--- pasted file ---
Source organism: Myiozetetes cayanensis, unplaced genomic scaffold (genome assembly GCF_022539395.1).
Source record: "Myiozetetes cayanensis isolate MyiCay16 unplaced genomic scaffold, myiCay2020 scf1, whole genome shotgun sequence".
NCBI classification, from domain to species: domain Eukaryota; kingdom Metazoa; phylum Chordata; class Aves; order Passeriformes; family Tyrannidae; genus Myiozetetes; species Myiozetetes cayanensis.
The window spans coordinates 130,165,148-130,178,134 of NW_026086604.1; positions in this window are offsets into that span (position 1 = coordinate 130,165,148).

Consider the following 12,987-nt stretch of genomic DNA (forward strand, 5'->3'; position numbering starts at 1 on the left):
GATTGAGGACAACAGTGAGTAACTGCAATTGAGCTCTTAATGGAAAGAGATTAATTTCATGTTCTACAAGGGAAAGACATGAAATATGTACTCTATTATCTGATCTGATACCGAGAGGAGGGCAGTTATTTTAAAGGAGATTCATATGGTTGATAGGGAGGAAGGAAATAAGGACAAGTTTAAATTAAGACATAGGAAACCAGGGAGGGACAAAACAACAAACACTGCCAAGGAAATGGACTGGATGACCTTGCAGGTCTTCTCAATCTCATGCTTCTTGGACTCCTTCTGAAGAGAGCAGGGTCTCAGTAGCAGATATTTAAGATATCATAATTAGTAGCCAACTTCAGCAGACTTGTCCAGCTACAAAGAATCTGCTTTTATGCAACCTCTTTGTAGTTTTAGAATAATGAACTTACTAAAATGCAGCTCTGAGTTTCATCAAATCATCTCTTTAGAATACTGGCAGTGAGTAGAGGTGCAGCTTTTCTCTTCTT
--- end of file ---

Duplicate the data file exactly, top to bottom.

Source organism: Myiozetetes cayanensis, unplaced genomic scaffold (genome assembly GCF_022539395.1).
Source record: "Myiozetetes cayanensis isolate MyiCay16 unplaced genomic scaffold, myiCay2020 scf1, whole genome shotgun sequence".
NCBI classification, from domain to species: domain Eukaryota; kingdom Metazoa; phylum Chordata; class Aves; order Passeriformes; family Tyrannidae; genus Myiozetetes; species Myiozetetes cayanensis.
The window spans coordinates 130,165,148-130,178,134 of NW_026086604.1; positions in this window are offsets into that span (position 1 = coordinate 130,165,148).

Consider the following 12,987-nt stretch of genomic DNA (forward strand, 5'->3'; position numbering starts at 1 on the left):
GATTGAGGACAACAGTGAGTAACTGCAATTGAGCTCTTAATGGAAAGAGATTAATTTCATGTTCTACAAGGGAAAGACATGAAATATGTACTCTATTATCTGATCTGATACCGAGAGGAGGGCAGTTATTTTAAAGGAGATTCATATGGTTGATAGGGAGGAAGGAAATAAGGACAAGTTTAAATTAAGACATAGGAAACCAGGGAGGGACAAAACAACAAACACTGCCAAGGAAATGGACTGGATGACCTTGCAGGTCTTCTCAATCTCATGCTTCTTGGACTCCTTCTGAAGAGAGCAGGGTCTCAGTAGCAGATATTTAAGATATCATAATTAGTAGCCAACTTCAGCAGACTTGTCCAGCTACAAAGAATCTGCTTTTATGCAACCTCTTTGTAGTTTTAGAATAATGAACTTACTAAAATGCAGCTCTGAGTTTCATCAAATCATCTCTTTAGAATACTGGCAGTGAGTAGAGGTGCAGCTTTTCTCTTCTT